HIV Corrections Initiative
The IDPH Correction Program collaborates with the Illinois Department of Correction (IDOC) HIV coordinator and discharge planners to assure a smooth transition from prison to HIV care and ensures compliance of state and federal laws associated with HIV. The program also provides and coordinates training needs for regional correction case managers and/or IDOC discharge managers concerning the unique needs of HIV positive ex-offenders; establishes and implements interagency policies, standards and guidelines for linkage from IDOC to care; and provides on-site in-services to HIV correction case managers and project directors throughout the state on unique situations concerning recently released inmates.
The program oversees the analysis of data received from case managers concerning the link to care and services provided, works with IDOC staff to track recidivism of HIV positive inmates, establishes a system for identifying epidemiological data to correlate risk in communities, and coordinates with IDOC inmate needed assistance, including job training, housing opportunities, and educational needs.
Peer Education Program
IDOC and the IDPH HIV/STD Prison Peer Education Program started in 1993 under the IDOC program services division. Through this program, health communication/public information and group and individual level interventions are conducted. The IDOC represents thousands of incarcerated inmates, residents, and juveniles who identify with multiple target population, including men who have sex with men (MSM), MSM/injection drug users (IDU), high risk heterosexual (HRH), IDU, and HIV positive. An adapted version of the Reach-One Teach- One Prison Peer Health Education Training Program is used.
The curriculum is designed to train individuals in the incarcerated population to become peer health educators. Topics include:
- Other sexually transmitted diseases
- Public speaking skills and cultural and self-awareness
Once inmates have satisfactorily completed the Reach-One Teach-One training conducted under the auspices of the IDPH AIDS Section and IDOC Health Services, they can be certified by the HIV prevention specialists. Inmate peer educators deliver educational presentations during orientation and pre-release.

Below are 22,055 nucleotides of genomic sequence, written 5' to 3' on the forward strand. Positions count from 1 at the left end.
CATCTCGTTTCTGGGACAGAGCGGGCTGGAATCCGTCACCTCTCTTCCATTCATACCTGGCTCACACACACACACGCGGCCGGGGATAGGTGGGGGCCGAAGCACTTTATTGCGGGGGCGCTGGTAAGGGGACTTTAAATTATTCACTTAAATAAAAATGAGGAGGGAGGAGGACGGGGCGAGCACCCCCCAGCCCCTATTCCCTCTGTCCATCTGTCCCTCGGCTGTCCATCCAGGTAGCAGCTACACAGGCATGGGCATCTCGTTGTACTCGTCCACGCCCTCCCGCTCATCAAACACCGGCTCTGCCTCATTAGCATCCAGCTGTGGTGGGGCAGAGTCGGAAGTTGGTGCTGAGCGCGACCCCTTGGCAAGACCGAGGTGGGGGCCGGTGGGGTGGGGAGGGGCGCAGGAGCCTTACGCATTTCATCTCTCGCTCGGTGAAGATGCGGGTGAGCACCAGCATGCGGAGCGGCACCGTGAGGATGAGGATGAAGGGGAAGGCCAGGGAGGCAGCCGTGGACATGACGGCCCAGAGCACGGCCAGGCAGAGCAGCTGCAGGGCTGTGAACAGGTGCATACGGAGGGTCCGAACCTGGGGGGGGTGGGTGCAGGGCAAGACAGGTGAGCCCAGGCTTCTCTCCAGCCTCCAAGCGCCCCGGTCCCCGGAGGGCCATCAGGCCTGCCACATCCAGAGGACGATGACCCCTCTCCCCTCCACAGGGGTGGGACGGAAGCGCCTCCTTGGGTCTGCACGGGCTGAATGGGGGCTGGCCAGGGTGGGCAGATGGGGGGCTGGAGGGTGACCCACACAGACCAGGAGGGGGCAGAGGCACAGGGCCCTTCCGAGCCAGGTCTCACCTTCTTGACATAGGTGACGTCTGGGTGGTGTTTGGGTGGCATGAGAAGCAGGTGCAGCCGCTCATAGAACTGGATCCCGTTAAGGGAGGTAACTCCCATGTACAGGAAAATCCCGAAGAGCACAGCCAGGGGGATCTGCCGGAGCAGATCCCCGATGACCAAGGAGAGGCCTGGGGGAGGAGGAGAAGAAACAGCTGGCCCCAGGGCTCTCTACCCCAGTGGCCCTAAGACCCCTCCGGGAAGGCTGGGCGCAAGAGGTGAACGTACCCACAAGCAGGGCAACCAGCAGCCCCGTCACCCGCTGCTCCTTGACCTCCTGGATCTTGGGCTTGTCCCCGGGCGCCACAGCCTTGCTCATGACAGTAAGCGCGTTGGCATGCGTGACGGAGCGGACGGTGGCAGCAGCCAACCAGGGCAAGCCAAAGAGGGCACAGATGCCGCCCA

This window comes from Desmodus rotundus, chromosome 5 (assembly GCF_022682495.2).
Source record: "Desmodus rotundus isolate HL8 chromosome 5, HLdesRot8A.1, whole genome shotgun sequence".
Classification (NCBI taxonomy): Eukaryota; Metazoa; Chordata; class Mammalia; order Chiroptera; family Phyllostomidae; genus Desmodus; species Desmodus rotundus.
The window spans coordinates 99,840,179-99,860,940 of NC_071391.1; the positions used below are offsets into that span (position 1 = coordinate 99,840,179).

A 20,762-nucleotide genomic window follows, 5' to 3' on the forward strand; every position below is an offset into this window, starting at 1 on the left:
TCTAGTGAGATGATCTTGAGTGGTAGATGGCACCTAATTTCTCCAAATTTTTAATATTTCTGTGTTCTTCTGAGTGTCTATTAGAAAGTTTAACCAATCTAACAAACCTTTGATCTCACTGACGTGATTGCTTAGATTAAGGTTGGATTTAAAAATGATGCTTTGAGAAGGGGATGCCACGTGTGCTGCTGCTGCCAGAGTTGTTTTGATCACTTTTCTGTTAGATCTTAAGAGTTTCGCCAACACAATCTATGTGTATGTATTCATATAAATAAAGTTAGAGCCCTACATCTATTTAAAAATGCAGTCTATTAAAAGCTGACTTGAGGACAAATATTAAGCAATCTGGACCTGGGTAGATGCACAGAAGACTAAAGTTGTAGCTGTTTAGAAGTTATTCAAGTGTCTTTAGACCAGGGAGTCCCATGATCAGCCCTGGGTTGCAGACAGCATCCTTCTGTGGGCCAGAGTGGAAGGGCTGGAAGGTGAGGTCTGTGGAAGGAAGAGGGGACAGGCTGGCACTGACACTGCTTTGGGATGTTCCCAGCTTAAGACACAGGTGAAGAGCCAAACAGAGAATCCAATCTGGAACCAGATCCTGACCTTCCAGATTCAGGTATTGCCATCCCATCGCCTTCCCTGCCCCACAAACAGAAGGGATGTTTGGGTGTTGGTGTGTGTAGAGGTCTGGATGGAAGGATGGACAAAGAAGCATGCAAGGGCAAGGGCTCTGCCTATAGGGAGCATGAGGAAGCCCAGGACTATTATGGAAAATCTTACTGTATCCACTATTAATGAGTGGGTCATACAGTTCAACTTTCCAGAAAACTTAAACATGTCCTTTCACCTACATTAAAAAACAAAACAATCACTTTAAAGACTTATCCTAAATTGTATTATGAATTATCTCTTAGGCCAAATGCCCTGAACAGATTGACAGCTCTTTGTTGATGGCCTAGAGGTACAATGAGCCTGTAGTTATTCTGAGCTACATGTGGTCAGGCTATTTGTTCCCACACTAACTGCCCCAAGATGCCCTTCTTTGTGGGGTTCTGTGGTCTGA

Summit of Hope
The Summit of Hope Program has been developed to serve the needs of the Parolees with wrap around services ‘whole person’. A variety of screenings are offered and linkage care/referral is providing many needed services for the recently released. A Summit of Hope is an event, planned and provided by the parole agents in Districts, Illinois HIV Care Connect Regions, and Community Base Programs that provides HIV testing and care/treatment and link to care, mandatory drug screening, and other health services (blood pressure and flu shots) as well as referrals for services such as dental care, housing, mental health counseling, vocational training, mock interviews for return to work, and many other social services. This program serves the overall health and social service needs of the recently released, highlighting and specifically targeting HIV testing and referral to HIV care. These events would occur 20 to 25 times a year throughout the Illinois counties.
The Community Reentry Project (CRP
The Ryan White Part B Community Re-Entry Support (CRS) program provides assistance to individuals who have been recently released from incarceration from Illinois county jails and IDOC facilities. The program includes HIV prevention education, outreach services, substance abuse treatment, training and technical assistance, and parole and probation mandates. CRS interventions are provided primarily in community-based settings within Chicago and Cook, DuPage, Kane, Lake, McHenry, and Will counties, as well as some statewide activities.
The three major areas encompassed by the program are outreach services, training and professional development, and Summit of Hope events.
Project Goal: This applicant shall provide coordinated HIV-related prevention, care and support services for people re-entering communities from Cook County jails, including, but not limited to, linkage to care, outreach to care, HIV prevention education, and re-entry discharge packets and/or information. Identification assistance services and re-entry discharge packets and/or information shall be provided to individuals recently released from incarceration from Illinois county jails and IDOC facilities.
Provide discharge planning and referral services to individuals and facilitate access to community-based reentry case management to a continuity of care clinic and other community-based services.
Identification services include providing clients with identification cards, Social Security cards, and birth certificates.
Discharge packets shall include, at minimum, a variety of education materials, a resource directory and other information relevant for the re-entry population.
Training and professional development applicants shall provide professional development to those who work with the re-entry populations, including, but not limited to, professional development conferences and webinars.
Professional development conferences and/or trainings shall be designed to increase capacity of organizations to address the relationship between mass incarceration, HIV, public health, and social justice.